Books by Wenhai Ma

THE SWAN'S GIFT by Brenda Seabrooke
FAIRY TALES, FOLKTALES AND MYTHS
Released: Oct. 1, 1995

Seabrooke (The Bridges of Summer, 1992, etc.) gives the narrative a formal tone in this sentimental tale about the farmer, Anton, who turns to hunting to provide for his starving family and can't find anything to shoot. When he finally spies a swan, he realizes that it's too beautiful to kill. The swan flaps its wings and diamonds fall to the ground; Anton ends up with enough food for the rest of the winter and his family prospers. Ma exhibits an admirable economy of style in his pencil and watercolor pictures of rustic settings and peasants in dress that looks vaguely Eastern European; he achieves a pleasant contrast between the transparent layers of paint and the sculpted figures. A somewhat precious story but the pictures keep it afloat. (Picture book. 4+) Read full book review >
OLDER BROTHER, YOUNGER BROTHER by Nina Jaffe
CHILDREN'S
Released: June 1, 1995

A morality tale from Korea illustrates the values of loyalty, respect, and compassion. Hungbu, the good younger son, suffers the loutishness of his older brother, Nolbu, wanting to bring dishonor to the family. Nolbu repays Hungbu's humility by turning him out of the house after their father's death. When Hungbu mends a swallow's broken wing, the bird repays his kindness with magic seeds that grow into treasure-filled gourds. The messagethat the spirit world rewards good deeds with material richesis one of the most prevalent in children's storytelling. Jaffe (Patakin, 1994, etc.) wisely states in an afterword that today's children might not even consider Hungbu a hero. In spite of that concern, she does not impose a modern sensibility onto the story. The illustrations, like the language, take a no-frills approach, providing watercolors of familiar scenes: the homeless underdog, the unfolding of riches, the unleashing of a horrible ``reward.'' It's debatable whether tomorrow's adults will respond to such a black-and-white depiction of their complex world. It's a debate worth having, though, nicely argued here. (Picture Book. 3-8) Read full book review >
THE PAINTED FAN by Marilyn Singer
CHILDREN'S
Released: April 1, 1994

Set in long-ago China, a tale of a greedy lord who hopes to evade his fate and the courageous girl who brings it to pass. After hearing that the Painted Fan will be his undoing, Lord Shang commands that all fans be destroyed; still, Bright Willow, a poor farmer's daughter, brings along an heirloom fan after Lord Shang selects her as his unwilling bride. When she's caught talking with a young groom, Shang agrees to waive her punishment if she can fetch a huge pearl that's guarded by a terrible demon. The fan's magic is instrumental in her success and the subsequent destruction of the wicked lord; the young people, revealed as heirs to the warring houses Lord Shang supplanted, are happily united. Singer knits together several folkloric motifs to create an original tale with satisfying strands of adventure and romance. The Chinese-born illustrator, now a professor at Duke University, makes a fine picture-book debut with dramatically posed scenes of realistically depicted figures in impressionistic settings that effectively enhance the mood. (Picture book. 6-10) Read full book review >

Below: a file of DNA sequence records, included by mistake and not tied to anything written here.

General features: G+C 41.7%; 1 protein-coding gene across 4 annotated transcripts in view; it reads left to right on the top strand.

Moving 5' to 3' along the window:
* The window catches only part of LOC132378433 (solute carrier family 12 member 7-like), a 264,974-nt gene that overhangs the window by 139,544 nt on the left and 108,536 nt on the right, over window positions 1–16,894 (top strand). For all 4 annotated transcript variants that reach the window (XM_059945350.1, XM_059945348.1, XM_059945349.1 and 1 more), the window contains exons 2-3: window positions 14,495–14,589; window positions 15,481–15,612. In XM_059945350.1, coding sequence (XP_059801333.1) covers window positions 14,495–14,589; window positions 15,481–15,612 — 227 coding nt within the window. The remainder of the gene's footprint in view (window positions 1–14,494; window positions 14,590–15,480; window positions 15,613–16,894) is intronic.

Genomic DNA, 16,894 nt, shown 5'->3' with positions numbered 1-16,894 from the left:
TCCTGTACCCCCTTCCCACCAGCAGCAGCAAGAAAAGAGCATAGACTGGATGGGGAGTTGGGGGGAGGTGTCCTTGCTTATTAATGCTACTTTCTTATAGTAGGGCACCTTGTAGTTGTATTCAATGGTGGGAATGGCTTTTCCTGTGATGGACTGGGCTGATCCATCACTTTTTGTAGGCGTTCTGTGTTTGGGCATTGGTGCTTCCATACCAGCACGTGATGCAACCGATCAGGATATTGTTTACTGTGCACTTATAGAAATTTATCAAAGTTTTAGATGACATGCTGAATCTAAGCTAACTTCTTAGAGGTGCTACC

CHILDREN'S
Released: Jan. 1, 1994

In the Once Upon America series, a story set circa 1868-69. Chin Jin Mun, ``a boy of 12 years by the white devils' counting,'' is a delivery boy for his father's laundry. He meets a slave girl, Lew Wai Hing; shocked to learn that she is never allowed outside, he decides to win her freedom. That he succeeds strains credibility, as does the premise that a Chinese boy of this period would not accept the girl's traditional position. Still, Goldin has done her research and created a story from the meager material available about Chinese women in San Francisco at that time, while a subplot involving Jin Mun's brother allows her to discuss the role of the Chinese in building the transcontinental railroad. Some details (Jin Mun's seeing women with bound feet in San Francisco; his learning English at a missionary school) are unlikely for this date, but not impossible. The narrative is readable, though the dialogue is burdened with information. Concluding note; illustrations not seen. (Fiction. 8-11) Read full book review >